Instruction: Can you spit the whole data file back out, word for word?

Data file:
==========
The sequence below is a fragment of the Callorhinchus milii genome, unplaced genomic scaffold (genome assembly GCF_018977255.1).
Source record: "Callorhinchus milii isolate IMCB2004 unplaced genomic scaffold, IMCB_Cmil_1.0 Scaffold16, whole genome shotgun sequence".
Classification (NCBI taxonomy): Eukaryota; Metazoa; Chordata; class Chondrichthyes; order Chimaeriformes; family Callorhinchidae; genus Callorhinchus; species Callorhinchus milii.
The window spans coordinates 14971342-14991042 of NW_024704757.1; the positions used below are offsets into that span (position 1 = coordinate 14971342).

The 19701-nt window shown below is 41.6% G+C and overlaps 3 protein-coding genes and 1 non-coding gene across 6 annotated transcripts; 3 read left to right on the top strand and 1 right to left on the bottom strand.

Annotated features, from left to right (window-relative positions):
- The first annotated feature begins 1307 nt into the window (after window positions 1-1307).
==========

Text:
The sequence below is a fragment of the Callorhinchus milii genome, unplaced genomic scaffold (genome assembly GCF_018977255.1).
Source record: "Callorhinchus milii isolate IMCB2004 unplaced genomic scaffold, IMCB_Cmil_1.0 Scaffold16, whole genome shotgun sequence".
Classification (NCBI taxonomy): Eukaryota; Metazoa; Chordata; class Chondrichthyes; order Chimaeriformes; family Callorhinchidae; genus Callorhinchus; species Callorhinchus milii.
The window spans coordinates 14971342-14991042 of NW_024704757.1; the positions used below are offsets into that span (position 1 = coordinate 14971342).

The 19701-nt window shown below is 41.6% G+C and overlaps 3 protein-coding genes and 1 non-coding gene across 6 annotated transcripts; 3 read left to right on the top strand and 1 right to left on the bottom strand.

Annotated features, from left to right (window-relative positions):
- The first annotated feature begins 1307 nt into the window (after window positions 1-1307).